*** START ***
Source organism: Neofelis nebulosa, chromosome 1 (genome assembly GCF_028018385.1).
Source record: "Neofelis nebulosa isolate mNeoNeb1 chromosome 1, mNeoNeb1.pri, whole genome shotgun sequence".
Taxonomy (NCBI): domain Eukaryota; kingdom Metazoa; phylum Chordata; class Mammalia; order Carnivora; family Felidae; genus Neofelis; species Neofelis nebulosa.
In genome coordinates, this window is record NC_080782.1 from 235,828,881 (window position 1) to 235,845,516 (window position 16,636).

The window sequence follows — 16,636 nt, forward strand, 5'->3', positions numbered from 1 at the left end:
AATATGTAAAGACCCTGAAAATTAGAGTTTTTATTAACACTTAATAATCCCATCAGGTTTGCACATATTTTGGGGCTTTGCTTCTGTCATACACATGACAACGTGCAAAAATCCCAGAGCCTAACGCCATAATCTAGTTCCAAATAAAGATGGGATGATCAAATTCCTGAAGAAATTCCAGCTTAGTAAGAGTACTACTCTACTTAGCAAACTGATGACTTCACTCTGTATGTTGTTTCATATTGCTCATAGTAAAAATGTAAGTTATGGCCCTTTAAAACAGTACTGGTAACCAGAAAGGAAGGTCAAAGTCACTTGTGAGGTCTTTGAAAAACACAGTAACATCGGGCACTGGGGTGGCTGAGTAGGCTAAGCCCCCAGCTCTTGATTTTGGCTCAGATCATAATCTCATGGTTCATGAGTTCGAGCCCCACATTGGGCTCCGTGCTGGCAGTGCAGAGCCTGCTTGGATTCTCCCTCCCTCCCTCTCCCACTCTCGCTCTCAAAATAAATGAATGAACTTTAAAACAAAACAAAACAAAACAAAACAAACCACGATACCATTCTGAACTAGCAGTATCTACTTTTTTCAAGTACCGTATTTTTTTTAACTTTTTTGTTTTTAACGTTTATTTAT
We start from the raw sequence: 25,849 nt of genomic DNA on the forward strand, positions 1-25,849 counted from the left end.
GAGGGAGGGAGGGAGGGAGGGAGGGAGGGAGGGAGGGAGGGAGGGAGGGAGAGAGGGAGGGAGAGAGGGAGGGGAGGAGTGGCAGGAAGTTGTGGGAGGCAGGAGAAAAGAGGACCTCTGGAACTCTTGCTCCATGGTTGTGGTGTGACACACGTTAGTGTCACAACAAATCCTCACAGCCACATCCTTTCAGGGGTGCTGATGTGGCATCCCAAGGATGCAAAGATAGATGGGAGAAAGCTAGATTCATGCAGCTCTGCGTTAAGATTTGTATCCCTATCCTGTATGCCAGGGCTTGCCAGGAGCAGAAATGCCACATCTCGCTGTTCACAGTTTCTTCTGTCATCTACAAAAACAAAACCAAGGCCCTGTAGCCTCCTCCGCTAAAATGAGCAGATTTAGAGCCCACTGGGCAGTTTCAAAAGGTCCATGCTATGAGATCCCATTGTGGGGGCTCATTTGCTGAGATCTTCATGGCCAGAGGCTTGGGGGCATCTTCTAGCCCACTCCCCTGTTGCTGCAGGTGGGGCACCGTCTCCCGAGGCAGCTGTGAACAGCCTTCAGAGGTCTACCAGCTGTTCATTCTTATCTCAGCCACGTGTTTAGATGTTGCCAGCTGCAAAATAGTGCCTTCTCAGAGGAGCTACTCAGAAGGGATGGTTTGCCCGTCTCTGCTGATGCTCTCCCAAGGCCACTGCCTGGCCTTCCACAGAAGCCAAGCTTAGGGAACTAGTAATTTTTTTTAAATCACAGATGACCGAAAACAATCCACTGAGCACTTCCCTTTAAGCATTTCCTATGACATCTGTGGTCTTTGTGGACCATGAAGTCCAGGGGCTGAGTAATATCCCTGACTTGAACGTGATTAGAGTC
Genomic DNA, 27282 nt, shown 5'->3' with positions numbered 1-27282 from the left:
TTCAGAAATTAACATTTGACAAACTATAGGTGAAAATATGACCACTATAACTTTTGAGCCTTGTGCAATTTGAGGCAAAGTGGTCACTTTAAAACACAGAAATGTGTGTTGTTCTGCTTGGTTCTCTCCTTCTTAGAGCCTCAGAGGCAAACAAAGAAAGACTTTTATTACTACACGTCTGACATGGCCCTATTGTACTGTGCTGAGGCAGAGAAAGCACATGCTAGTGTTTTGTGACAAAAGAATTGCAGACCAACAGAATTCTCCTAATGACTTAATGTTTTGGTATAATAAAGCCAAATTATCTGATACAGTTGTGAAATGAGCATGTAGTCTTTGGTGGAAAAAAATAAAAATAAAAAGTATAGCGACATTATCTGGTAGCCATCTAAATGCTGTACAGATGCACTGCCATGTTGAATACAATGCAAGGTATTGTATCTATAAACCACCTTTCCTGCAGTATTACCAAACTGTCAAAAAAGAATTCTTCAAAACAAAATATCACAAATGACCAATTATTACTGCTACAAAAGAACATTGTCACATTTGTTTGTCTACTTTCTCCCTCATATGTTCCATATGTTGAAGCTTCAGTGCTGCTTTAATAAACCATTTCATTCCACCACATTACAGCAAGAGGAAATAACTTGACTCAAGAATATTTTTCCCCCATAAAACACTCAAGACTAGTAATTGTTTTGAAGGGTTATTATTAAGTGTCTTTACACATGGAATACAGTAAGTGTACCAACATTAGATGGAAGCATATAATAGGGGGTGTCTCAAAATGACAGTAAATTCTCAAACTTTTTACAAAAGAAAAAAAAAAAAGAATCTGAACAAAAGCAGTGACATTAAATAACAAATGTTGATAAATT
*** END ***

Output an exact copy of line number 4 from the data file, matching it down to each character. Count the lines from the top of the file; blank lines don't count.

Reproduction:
In genome coordinates, this window is record NC_080782.1 from 235,828,881 (window position 1) to 235,845,516 (window position 16,636).